Elective Pharmacology Courses
Courses offered at Meharry Medical College:
PHARM 705 Cardiovascular Pharmacology
PHARM 722 Neuropharmacology
PHARM 723 Toxicology
PHARM 735 Research Problems in Pharmacology
PHARM 736 Current Topics in Pharmacology
PHARM 738 Carcinogenesis & Cancer Therapeutics
Courses offered at Vanderbilt University:
PHAR 324 Receptor Theory, Cell-Surface Receptors and Signal Transduction
PHAR 320 Pharmacological Targets and Mechanisms
PHAR 322 Scientific Communication Skills
PHAR 321 Principles of Drug Action
PHAR 325 Cardiovascular Pharmacology
PHAR 329 Pharmacology of Psychotropic Drugs
PHAR 345 Cellular and Molecular Neuroscience
PHAR 346 Molecular Neurobiology
Course Descriptions for Pharmacology
PHARM 705. CARDIOVASCULAR PHARMACOLOGY. The pharmacology of drug agents exerting major
effects on the cardiovascular system is presented in lectures, discussions, and demonstrations.
Mechanism of action, basis for therapeutic application, and limiting side effects
of the drug agents are discussed. Research methodology utilized in studying these
agents is also covered. 3 credit hours (Drs. Maleque & Barnett)
PHARM 706. GENERAL PHARMACOLOGY. The pharmacological basis of therapeutics is presented by means of lectures, conferences, and demonstrations. Emphasis is placed on the factors governing drug action; dose-response relationships; the relationship between chemical structure and pharmacological action; the problems associated with absorption, distribution metabolism, and elimination; and the mechanism of action of the common classes of drugs. Attention is also given to contra-indications, side effects, and toxic effects of these compounds. 5 credit hours.
PHARM 710. CELL SURFACE RECEPTORS. The course consists of interactive but lecture-like sessions. Exams are take-home/open-book and focus on critical thinking and using what is taught in a new experimental setting. The course begins with studies of receptor identification and characterization in simple cellular settings and then extends those studies to in vivo formats, using classical methodology. 2 credits hours.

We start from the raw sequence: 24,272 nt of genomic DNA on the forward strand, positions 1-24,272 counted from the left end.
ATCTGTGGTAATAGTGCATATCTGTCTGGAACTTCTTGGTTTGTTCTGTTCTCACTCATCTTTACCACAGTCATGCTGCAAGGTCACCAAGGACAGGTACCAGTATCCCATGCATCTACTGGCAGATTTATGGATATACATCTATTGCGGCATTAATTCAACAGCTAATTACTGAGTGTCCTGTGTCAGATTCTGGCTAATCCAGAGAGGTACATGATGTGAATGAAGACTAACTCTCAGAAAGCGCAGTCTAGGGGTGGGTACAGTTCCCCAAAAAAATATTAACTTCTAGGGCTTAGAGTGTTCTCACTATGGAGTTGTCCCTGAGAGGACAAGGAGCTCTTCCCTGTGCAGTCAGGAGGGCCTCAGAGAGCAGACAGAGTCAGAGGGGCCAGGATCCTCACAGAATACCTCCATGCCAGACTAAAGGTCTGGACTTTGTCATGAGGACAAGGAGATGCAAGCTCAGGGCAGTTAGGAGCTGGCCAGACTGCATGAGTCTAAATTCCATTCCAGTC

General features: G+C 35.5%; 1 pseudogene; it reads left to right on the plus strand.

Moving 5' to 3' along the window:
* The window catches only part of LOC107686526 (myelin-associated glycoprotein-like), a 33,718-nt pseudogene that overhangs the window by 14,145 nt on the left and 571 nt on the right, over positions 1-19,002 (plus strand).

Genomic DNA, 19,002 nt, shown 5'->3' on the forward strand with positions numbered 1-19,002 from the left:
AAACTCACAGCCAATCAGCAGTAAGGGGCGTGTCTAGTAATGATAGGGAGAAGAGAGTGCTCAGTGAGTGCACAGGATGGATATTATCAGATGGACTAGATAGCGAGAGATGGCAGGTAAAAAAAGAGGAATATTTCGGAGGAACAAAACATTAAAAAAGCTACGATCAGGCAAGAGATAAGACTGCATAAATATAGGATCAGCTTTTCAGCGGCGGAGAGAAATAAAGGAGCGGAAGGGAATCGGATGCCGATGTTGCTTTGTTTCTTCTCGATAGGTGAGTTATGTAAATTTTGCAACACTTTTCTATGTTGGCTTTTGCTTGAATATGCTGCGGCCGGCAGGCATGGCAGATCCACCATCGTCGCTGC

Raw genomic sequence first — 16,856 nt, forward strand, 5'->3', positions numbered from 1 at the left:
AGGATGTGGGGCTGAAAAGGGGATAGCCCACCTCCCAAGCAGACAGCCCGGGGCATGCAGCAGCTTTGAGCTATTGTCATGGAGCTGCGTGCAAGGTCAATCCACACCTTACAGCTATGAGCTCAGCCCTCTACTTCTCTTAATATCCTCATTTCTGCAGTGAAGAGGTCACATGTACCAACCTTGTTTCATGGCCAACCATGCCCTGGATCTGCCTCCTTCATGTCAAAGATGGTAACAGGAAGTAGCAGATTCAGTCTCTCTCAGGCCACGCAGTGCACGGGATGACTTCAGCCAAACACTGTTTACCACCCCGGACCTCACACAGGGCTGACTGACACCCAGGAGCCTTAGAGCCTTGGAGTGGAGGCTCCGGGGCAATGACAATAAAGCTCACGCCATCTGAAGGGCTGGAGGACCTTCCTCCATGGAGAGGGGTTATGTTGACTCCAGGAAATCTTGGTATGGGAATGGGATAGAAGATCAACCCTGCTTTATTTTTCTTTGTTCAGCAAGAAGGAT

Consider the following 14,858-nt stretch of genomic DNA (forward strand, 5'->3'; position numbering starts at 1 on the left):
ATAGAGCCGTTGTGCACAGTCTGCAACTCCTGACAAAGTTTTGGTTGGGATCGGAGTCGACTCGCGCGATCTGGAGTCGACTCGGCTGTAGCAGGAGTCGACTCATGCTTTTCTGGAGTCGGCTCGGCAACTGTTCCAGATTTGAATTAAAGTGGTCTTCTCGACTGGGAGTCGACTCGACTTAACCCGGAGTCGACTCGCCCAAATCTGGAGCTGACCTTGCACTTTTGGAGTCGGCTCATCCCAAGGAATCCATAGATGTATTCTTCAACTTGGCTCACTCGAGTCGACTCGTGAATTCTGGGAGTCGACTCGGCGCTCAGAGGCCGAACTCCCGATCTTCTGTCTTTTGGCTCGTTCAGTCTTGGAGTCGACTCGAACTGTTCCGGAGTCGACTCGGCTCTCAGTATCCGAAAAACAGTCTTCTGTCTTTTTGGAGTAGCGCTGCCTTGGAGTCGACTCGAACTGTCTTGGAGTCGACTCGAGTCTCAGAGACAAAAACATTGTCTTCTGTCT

PHARM 715. DRUG METABOLISM. This course covers in depth the concepts involved in metabolism of lipophillic molecules–identifying Phase I & Phase II enzymes; their location, mechanism, typical substrates, genetic variation, species variation, inhibition, and drug interaction and drug design. 2 credit hours.
PHARM 722. NEUROPHARMACOLOGY. This course presents an overview of neuropharmacology, including fundamentals of receptor theory, neurotoxicology, neurophysiology, and drug abuse. Mechanisms and problems concerned with neurotransmission are discussed. Emphasis is given to the neurochemical basis of CNS disorders and drug intervention. Lecturers, current literature, discussions are included. 3 credit hours.
PHARM 723. TOXICOLOGY. Principles involved in toxicity of drug and chemical agents are presented. Topics include xenobiotic biotransformation, toxicokinetics, chemical carcinogenesis, neurotoxicology, metal toxicity, toxic response of skin and respiratory system, and occupational toxicology. Toxicological mechanisms of action, rationale for therapeutic measures against effects of toxic chemical agents, the basis for toxicological pathology, and current issues in toxicology (toxicogenomics) are also covered. Course format includes lectures and student involvement in critical review of current literature. 3 credit hours.